Thursday, December 11, 2014

A Modest Tail Light

gracing the rear deck of a Chrysler or a member of the Chrysler Corporation's family of cars at the time: Plymouth, Dodge, DeSoto, or Chrysler. Consider how inexpensive these lenses likely were back in the late 1930s and into the 1940s. 

That is, compared to the extravagant lighting displays put on by Detroit's designers today.  Each worth at least three or four C-notes.  

And back then, there were no backup lights either in the unit. While styling has changed, it's likely for the better providing much higher visibility and safety.

Note the pleasing interplay between clouds, blue sky, and shadow. This image is displayed in a larger version on my Fine Art America website, Jim Cotton's Rural Photography.

Sunday, October 12, 2014

The 1937 Ford

Look at those clean lines, teardrop headlight bezels, and pleasing geometry of this nicely restored specimen. This year, Ford introduced the smaller version of its 221 cubic inch V-8, displacing 136 cubic inches, and with both becoming signature engines of those years.

Sunday, June 22, 2014

Saturday, May 10, 2014

The Boys of Summers Run

The Boys of Summers Run, the third novel in this series about farm boys and Little League Baseball is now published and available for purchase. There's a softcover edition and it's also formatted for all your different Kindle, tablet, or other e-book readers. Set in rural P. A., this work is what Barnes & Noble used to list as a “Heartwarmer.”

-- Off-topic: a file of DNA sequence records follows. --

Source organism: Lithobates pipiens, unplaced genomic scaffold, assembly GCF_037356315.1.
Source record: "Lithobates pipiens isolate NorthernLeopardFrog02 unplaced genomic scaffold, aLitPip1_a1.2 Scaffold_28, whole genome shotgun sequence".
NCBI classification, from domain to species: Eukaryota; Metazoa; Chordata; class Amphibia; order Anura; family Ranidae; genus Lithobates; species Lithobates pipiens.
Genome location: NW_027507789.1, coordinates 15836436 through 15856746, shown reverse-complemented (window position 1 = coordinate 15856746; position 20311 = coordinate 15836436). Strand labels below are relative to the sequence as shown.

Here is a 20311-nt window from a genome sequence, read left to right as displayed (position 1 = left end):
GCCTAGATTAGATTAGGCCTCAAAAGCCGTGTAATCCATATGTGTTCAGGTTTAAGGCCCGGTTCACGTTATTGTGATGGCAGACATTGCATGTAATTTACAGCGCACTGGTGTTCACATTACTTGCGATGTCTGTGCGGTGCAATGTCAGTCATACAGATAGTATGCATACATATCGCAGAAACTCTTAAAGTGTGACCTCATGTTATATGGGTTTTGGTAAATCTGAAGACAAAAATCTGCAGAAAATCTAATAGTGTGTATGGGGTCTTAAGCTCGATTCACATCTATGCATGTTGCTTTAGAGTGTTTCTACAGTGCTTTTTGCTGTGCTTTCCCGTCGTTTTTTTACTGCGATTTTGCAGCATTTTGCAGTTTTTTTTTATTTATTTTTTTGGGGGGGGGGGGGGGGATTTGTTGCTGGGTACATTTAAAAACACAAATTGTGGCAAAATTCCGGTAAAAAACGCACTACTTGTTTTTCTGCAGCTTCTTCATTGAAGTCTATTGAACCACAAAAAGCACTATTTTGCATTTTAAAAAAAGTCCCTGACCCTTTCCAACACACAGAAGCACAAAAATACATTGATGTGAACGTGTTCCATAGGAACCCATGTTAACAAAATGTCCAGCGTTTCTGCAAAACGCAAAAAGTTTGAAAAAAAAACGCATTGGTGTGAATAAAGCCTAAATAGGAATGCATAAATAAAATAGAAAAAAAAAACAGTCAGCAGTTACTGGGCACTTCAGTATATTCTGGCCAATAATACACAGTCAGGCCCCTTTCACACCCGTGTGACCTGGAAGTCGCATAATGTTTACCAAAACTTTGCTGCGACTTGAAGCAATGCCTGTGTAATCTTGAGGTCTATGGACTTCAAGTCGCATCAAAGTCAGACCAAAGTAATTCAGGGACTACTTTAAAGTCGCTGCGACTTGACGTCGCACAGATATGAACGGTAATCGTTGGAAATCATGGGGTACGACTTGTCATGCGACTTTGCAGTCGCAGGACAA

A 1948 Chrysler Town and Country Woodie makes a cameo appearance.

Written from the country and back roads of rural America, it honors old-fashioned values and manners yet presents timeless and pertinent insights for today’s families, especially those concerned with raising well-grounded boys into leaders and true gentlemen. 

(Yes, there are some chapters set in Montana, depicting how not to do such.) 

Here’s the link:  The Boys of Summers Run

Monday, May 5, 2014

Suitable for Framing Series, 514-1 & 2. . . . Hood Ornaments Were Distinctive

The 1952 Pontiac's rendition of Chief Pontiac could light up if all went well.

The Mayflower graced the Plymouth's hood of the late 1930's and reflected its identity with the Pilgrim's arrival in the New World.

See more hood art and familiar classics from the boulevards and back roads of America at our Fine Art Website. Click: Jim Cotton's Photography

Wednesday, March 26, 2014